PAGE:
> GHC has profiling support.
> (By the way, many mail servers these days discard mail with no subject.)
> I've seen a number of papers comparing the speed of Haskell code to code of other functional languages; there is a periodic "shoot out" with ocaml.
> Some probably have comparisons with imperative languages, and, even if they do not, the methodology should help you.
> Seth Kurtzberg
> On Mon, 5 Feb 2007 11:28:03 -0800 (PST)
> Tays Soares <[hidden email]> wrote:
> > Hello everyone,
> > I did at my master thesis a compiler that generates Haskell code. Now I need to measure the execution time of my generated code and I've been searched and I don't know if I'm looking with the wrong keywords but I could not find anything. I just need to measure the time of simple functions, like Ackermann and Fibonacci. Does anyone know how to measure the execution time of a Haskell program or function?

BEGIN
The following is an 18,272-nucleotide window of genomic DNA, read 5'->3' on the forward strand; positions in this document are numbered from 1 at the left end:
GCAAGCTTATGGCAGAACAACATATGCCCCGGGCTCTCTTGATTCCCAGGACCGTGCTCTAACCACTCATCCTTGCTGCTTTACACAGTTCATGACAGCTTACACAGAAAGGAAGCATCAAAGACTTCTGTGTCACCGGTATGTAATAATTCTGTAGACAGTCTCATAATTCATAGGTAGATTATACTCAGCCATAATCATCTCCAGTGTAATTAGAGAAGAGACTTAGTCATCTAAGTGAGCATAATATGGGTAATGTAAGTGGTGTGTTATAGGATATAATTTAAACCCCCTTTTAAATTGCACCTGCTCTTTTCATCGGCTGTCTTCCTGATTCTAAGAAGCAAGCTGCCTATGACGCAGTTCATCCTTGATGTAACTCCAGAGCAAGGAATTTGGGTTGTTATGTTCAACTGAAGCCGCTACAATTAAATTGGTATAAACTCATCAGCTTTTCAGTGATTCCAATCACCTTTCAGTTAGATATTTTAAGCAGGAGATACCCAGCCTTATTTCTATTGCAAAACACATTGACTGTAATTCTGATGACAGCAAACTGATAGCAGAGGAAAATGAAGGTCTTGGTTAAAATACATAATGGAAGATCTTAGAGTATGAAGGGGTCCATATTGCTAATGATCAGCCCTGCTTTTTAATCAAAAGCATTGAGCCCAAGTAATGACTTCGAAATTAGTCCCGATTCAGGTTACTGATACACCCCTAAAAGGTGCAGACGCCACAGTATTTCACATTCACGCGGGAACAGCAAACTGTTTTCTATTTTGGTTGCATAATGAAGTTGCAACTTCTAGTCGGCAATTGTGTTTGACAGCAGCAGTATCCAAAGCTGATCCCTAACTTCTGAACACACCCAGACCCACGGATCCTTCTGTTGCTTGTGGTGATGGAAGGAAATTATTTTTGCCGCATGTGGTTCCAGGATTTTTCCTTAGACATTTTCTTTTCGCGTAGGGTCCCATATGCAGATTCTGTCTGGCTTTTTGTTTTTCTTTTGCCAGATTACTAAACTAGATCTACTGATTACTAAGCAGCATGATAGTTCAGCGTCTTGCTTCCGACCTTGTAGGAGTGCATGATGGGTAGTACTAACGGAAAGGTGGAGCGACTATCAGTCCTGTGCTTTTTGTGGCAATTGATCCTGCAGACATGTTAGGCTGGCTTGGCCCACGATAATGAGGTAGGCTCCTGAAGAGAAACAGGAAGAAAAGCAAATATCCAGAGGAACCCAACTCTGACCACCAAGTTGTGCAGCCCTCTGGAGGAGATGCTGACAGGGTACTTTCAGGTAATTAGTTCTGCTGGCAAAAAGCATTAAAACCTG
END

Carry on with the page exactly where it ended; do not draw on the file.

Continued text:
> > Thank you,
> > Tays
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I think "Haskell GHC #2" doesn't play by the rules:
diff program output for this 6KB input file with this output file to
check your program is correct before contributing.
Each program should be implemented the same way as this Icon program.
The sum-file benchmark measures line-oriented I/O and string conversion.
Each program should:
* read integers from stdin, one line at a time
* print the sum of those integers
Programs should use built-in line-oriented I/O functions rather than
custom-code. No line will exceed 128 characters, including newline.
Reading one line at a time, the programs should run in constant space.